A while back I was having a discussion with my priest and the discussion some how turned to head coverings (I don't know how, as I have no reason to ever wear one despite my propensity to wear a man-skirt on the daily). Any way, my priest told me that he would prefer women to wear a head covering for the right reasons than for the wrong one. The right reason being that it is commanded in the scriptures and the woman was doing it to further her spiritual life. The wrong reason being the materialistic side to the issue. Yes, some women wear head coverings for spiritual reasons and others wear head coverings because everybody else is, and they want to fit in, or have the best and most expensive head scarf. It pretty much boils down to are you following the command for your own spirituality, or are you following it for your own pride?

That is when wearing a head scarf stops being modest and starts being immodest, or at least go against the whole no expensive clothing thing?

That is part of the reason why some jurisdictions exercise economia instead of a strict legalism.

Now can somebody answer my kilt question? 
You mean, if you can wear anything underneath?
Up through at least WWII part of the Sergeant Major' inspection of Scottish Regiments in Kilts would include making sure they were going 'regimental'. Though requirement shave been relaxed since then, it's still encouraged.

Which reminds me of a rather famous photo now (I don't know if this crosses forum rules or not, it's probably borderline, but it's a rather famous and well published photo of cultural value and it really doesn't show that much):

(Warning! The image in this link shows male posterior nudity.) http://www.halfthedeck.com/images/Priceless%20Kilt.jpg

If I recall part of the story properly, the young soldier's Sergeant took look one glance at the photo and quickly reprimanded the young man who's kilt was blowing in the wind. As I'm sure you noticed, his socks arn't even. Cheesy

I'd ask what "requirement shave" means but ( Tongue) given your link, I think I don't want to know.

Btw, I don't find the posterior gender neutral in the slightest.

I always wear something underneath my kilt... socks and shoes
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« Reply #113 on: May 05, 2012, 05:30:53 AM »

Quote
where every single icon of a female shows women with a head covering,

Nonsense, yeshuisiam. Quite a few female saints are shown with their hair uncovered in the icons. St Mary of Egypt is the best-known example.

On women wearing something on their heads: Countless women attending church wear a small hat or beret, or a strip of translucent fabric, or a triangle of lace, yet most, if not all, of their hair is visible. The scriptural instruction for women to cover their heads says that their hair should be covered, as this is their "glory", "for the sake of the angels" (presumably so as not to offend them?). If scripture is to be followed as scrupulously as yeshuaisiam would like it to be, then this minimalist approach is no different than going bareheaded.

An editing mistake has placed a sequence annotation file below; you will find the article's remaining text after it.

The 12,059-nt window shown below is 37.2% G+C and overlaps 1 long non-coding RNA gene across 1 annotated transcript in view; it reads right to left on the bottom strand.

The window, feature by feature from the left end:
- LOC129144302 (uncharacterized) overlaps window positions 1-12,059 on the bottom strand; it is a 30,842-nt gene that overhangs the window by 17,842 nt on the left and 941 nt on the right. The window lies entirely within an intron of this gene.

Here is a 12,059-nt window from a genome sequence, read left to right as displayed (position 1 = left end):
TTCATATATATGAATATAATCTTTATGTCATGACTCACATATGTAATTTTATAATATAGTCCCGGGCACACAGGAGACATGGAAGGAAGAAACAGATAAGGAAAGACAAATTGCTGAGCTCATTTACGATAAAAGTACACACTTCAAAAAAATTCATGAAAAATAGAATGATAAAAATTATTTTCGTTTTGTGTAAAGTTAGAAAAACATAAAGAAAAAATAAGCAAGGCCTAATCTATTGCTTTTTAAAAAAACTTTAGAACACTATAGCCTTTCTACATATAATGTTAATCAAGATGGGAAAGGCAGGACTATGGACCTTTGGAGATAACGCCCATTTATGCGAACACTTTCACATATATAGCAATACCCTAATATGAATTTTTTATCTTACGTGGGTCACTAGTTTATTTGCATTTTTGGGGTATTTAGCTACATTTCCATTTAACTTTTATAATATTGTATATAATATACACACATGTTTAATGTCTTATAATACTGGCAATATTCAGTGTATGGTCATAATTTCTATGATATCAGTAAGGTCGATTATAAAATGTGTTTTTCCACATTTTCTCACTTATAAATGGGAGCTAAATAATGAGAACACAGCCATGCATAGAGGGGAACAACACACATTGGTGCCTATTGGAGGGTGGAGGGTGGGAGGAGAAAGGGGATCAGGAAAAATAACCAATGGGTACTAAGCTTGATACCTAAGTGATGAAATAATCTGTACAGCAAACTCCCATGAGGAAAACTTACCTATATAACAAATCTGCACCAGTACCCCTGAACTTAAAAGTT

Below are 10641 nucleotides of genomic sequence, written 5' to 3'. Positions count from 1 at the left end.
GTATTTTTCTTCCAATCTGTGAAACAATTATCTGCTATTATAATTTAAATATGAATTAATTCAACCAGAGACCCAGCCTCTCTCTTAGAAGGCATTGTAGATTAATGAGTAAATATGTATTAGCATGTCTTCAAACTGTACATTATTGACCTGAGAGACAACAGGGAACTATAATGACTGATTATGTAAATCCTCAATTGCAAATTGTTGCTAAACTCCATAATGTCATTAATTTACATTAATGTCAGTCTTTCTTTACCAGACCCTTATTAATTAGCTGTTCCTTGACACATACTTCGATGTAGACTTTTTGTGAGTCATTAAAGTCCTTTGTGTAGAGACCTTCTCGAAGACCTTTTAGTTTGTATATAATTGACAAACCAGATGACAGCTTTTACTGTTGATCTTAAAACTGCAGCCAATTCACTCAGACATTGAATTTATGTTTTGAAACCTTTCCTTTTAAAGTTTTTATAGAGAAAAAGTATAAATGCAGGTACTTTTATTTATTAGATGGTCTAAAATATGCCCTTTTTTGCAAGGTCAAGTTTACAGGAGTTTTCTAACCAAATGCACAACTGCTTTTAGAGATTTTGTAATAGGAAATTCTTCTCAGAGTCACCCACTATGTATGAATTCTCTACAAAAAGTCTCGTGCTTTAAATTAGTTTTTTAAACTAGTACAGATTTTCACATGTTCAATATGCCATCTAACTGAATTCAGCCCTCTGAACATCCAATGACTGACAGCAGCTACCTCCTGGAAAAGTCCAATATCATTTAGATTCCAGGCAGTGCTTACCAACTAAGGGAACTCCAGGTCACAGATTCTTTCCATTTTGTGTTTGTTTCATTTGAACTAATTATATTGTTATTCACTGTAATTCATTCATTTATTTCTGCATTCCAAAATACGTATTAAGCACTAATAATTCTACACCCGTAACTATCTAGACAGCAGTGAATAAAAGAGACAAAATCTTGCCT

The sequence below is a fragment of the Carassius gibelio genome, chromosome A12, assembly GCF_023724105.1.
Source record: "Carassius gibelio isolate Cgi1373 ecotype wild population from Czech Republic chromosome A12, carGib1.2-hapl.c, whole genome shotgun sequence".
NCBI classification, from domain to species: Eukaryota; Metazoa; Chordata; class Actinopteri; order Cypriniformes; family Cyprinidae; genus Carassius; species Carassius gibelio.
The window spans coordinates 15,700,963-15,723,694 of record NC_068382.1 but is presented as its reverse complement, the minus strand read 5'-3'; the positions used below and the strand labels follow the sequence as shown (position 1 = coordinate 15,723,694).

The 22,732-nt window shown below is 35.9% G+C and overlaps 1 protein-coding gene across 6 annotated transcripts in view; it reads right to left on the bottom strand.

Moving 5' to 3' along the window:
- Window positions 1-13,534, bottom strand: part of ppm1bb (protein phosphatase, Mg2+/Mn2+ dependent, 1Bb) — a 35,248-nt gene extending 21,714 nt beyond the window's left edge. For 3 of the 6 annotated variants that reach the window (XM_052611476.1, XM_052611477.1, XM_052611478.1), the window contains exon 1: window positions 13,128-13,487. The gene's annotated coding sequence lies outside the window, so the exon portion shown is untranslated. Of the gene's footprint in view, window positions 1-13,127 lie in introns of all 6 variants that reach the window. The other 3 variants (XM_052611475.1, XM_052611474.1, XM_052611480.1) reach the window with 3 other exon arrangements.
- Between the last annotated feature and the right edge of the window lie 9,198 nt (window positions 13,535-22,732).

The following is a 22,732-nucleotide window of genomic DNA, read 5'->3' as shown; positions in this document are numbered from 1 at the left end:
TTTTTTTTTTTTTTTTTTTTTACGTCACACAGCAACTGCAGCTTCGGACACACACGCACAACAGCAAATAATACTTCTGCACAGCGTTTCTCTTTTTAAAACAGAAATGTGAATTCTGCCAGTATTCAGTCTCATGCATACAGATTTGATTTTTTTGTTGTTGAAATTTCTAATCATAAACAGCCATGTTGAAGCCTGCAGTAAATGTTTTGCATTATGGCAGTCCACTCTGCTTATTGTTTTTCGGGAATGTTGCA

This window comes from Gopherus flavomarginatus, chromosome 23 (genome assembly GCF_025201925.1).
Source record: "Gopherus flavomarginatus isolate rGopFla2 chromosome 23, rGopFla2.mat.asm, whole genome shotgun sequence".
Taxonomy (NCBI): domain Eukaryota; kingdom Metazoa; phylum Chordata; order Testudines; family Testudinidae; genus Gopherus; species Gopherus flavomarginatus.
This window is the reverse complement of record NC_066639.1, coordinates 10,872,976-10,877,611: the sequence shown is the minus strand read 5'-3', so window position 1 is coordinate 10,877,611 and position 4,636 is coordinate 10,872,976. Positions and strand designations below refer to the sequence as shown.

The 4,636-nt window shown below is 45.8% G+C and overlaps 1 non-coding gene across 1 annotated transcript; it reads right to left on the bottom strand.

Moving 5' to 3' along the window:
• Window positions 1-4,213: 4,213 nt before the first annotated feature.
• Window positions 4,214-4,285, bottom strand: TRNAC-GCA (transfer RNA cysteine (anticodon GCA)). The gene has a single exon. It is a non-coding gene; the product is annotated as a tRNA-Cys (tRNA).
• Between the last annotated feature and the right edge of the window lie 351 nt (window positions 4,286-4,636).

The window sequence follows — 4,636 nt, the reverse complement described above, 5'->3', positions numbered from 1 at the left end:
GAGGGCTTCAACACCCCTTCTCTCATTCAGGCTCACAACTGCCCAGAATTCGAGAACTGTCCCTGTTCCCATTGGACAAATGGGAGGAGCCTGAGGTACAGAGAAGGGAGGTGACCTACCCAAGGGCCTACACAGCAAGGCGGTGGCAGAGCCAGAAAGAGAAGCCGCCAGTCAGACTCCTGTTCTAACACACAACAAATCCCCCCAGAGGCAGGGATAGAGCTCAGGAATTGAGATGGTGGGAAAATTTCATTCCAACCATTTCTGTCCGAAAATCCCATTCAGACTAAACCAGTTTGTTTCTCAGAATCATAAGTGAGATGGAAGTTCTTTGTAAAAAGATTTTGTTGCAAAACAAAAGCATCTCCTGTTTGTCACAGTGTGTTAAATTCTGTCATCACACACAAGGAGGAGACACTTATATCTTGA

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« Reply #114 on: May 05, 2012, 04:13:01 PM »

Yes.  Are you?

PLAYBOY backs your point...don't you see the head covering?

And I won't post it, but she isn't wearing pants.

Why not? Let's see the difference in why her wearing a head covering and Orthodox women wearing one mean basically the same thing.  You should post it. Perhaps I'll be able to understand how they are the same if I see a naked girl wearing a head covering.
How's this?

Somehow I don't think they are Orthodox.  I know these aren't

They are wearing pants.

This gives me the idea of not wearing any pants to Liturgy Sunday
Jesus didn't wear any, why should you.

I wouldn't want to stand out in my ridiculously modest pants.

Modest isn't the point. What is in the Bible is what is important.  Jesusiam says so.  There are no pants in the Bible.

Maybe I can liberate the nun that attends our parish from time to time to see her head covering as an outdated practice too-- not fit for a post Christian 21st century.
As long as she doesn't wear pants.


There was an ad in the morning paper for something called True Evangelical Church with a tagline of 'worship like in the first century.'

I wonder if the preacher will wear pants?
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« Reply #115 on: May 05, 2012, 04:20:39 PM »

Just wanted to point something out.